Oakcross Vineyards, LTD., Dennis D. Groth, Tax Matters Partner - Page 23

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          v. Commissioner, 62 T.C. 469, 479-481 (1974), affd. 536 F.2d 874            
          (9th Cir. 1976).  Accordingly, we consider cases dealing with               
          material distortions of income arising in connection with the               
          claim of deductions.  In Van Raden v. Commissioner, 71 T.C. at              
          1105-1106, we set forth the following approach to considering the           
          question whether a distortion of income was material:                       
                    Because the method of accounting and the nature of                
               the trade or business are so interdependent, we                        
               conclude that the distortion of income must not be                     
               examined in a vacuum but in light of the business                      
               practice or business activities which give rise to the                 
               transaction which the Commissioner has determined must                 
               be accorded a different accounting treatment.  For                     
               example, material distortions of income may occur if                   
               the sales force of a business is more successful in                    
               December than in January, yet such a distortion would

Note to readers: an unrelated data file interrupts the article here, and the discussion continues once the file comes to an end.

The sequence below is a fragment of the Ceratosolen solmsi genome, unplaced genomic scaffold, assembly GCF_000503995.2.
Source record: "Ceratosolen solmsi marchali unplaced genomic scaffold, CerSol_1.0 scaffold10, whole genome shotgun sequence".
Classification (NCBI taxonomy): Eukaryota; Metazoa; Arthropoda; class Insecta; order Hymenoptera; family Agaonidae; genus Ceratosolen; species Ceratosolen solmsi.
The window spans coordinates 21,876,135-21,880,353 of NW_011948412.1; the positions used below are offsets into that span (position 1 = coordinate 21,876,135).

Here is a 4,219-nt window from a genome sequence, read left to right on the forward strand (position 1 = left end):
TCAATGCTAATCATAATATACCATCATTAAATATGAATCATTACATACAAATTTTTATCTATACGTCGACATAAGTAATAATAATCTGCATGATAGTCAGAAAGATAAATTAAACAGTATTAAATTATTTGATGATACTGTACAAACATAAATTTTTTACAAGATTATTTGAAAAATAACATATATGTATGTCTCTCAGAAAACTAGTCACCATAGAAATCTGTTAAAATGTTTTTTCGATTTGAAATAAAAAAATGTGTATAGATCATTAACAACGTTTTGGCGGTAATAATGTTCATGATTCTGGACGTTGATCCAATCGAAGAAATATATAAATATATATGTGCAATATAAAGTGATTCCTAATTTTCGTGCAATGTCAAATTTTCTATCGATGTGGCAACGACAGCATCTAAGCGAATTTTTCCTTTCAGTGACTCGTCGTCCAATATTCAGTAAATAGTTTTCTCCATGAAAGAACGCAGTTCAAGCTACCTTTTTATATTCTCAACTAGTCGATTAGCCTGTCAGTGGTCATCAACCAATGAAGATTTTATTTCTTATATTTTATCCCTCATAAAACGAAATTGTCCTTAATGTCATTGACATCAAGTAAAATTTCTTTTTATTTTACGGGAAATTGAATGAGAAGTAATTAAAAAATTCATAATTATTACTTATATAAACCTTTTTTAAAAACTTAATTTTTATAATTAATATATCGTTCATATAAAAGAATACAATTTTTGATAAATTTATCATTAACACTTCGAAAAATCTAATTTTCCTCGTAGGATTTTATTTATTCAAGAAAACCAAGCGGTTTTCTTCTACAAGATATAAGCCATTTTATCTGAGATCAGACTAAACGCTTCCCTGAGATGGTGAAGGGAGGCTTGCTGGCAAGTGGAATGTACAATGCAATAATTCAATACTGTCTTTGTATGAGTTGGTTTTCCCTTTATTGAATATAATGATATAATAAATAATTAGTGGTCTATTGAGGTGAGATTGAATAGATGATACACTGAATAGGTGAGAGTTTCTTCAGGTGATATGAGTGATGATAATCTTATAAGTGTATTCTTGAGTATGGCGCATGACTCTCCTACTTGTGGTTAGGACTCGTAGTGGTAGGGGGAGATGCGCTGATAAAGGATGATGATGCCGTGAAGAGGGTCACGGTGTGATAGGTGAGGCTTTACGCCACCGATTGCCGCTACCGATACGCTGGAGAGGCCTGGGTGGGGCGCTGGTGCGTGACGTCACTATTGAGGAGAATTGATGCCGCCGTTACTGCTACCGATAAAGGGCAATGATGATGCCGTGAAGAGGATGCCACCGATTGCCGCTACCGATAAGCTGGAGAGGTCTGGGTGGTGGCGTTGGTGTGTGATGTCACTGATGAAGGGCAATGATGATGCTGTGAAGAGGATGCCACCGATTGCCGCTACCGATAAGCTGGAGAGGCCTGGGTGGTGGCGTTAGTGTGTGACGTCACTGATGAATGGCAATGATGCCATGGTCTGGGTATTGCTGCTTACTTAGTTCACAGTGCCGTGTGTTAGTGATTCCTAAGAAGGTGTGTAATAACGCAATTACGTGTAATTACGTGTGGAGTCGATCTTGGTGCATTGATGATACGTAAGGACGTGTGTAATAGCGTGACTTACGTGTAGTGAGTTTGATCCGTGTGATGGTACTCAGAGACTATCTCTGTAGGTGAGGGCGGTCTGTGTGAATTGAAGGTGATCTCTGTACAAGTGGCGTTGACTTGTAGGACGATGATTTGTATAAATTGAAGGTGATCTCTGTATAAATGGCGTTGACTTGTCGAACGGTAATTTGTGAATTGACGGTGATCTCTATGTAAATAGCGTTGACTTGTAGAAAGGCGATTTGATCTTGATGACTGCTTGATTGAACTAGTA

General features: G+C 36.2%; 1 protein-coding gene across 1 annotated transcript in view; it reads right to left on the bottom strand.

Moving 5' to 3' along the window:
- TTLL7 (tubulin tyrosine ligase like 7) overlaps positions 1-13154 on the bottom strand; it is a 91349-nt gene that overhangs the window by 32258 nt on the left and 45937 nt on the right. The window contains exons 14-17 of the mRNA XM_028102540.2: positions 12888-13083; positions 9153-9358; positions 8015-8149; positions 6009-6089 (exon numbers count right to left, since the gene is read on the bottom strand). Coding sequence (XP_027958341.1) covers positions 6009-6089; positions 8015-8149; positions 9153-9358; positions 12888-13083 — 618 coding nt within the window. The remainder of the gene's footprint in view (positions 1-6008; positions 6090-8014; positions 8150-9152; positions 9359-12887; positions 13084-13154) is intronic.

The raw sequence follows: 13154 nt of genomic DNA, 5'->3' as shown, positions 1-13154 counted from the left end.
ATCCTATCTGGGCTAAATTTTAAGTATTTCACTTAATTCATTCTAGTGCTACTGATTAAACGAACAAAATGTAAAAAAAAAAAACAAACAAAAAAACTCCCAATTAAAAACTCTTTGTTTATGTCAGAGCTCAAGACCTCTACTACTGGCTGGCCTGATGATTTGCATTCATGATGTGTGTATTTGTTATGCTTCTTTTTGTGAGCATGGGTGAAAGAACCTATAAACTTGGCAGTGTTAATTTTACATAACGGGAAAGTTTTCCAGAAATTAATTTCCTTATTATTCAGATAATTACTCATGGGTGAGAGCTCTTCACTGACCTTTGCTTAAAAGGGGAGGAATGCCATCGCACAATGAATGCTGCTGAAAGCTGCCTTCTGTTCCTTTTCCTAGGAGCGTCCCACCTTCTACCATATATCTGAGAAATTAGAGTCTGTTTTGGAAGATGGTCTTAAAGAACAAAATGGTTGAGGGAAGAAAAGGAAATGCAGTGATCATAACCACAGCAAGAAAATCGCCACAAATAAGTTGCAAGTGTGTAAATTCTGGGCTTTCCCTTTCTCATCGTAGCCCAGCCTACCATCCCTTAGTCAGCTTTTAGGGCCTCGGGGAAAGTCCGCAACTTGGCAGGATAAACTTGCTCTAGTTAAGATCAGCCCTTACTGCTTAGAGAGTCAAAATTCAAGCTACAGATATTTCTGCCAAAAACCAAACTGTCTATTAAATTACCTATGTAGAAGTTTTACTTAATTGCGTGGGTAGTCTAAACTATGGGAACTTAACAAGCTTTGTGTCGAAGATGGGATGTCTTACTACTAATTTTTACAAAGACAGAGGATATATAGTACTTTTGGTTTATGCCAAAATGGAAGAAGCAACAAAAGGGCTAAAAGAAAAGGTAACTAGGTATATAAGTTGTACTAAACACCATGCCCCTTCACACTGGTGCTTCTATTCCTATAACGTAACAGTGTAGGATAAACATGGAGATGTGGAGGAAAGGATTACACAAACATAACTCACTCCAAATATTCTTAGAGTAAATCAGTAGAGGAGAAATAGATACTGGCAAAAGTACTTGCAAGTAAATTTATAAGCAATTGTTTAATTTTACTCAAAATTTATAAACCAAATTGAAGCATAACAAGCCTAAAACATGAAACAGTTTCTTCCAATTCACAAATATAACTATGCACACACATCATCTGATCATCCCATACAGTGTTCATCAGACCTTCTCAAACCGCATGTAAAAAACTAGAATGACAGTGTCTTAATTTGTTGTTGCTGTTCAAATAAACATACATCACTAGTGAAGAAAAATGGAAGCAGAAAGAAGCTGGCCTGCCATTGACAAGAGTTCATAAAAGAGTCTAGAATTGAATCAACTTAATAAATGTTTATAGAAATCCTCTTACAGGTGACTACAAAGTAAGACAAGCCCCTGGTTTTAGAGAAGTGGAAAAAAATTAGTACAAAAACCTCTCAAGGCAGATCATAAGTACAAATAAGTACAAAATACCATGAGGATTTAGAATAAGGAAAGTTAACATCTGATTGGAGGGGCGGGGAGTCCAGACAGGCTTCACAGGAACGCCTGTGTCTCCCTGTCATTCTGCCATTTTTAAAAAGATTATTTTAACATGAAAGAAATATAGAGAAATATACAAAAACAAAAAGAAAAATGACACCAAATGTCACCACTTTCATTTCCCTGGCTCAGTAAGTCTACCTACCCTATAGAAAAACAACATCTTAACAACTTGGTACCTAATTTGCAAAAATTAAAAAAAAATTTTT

not require adjustment to clearly reflect income                       
               because the distortion resulted from the business                      
               activity itself. * * *                                                 
               A material distortion of income generally does not occur               
          where a deferral of income arises in the regular course of                  
          business and not from a manipulation of the cash method.  Gold-             
          Pak Meat Co. v. Commissioner, 522 F.2d 1055, 1057 (9th Cir.                 
          1975), remanding T.C. Memo. 1971-83.  Courts have also considered           
          whether a business purpose exists for a transaction in deciding             
          whether a taxpayer's method of accounting for the transaction               
          materially distorts income.  Frysinger v. Commissioner, supra at            
          528; Packard v. Commissioner, supra at 428-430; Van Raden v.                
          Commissioner, 71 T.C. at 1105-1106.  A business purpose exists              
          where the taxpayer establishes a reasonable expectation of                  
          receiving some business benefit from the aspect of the                      

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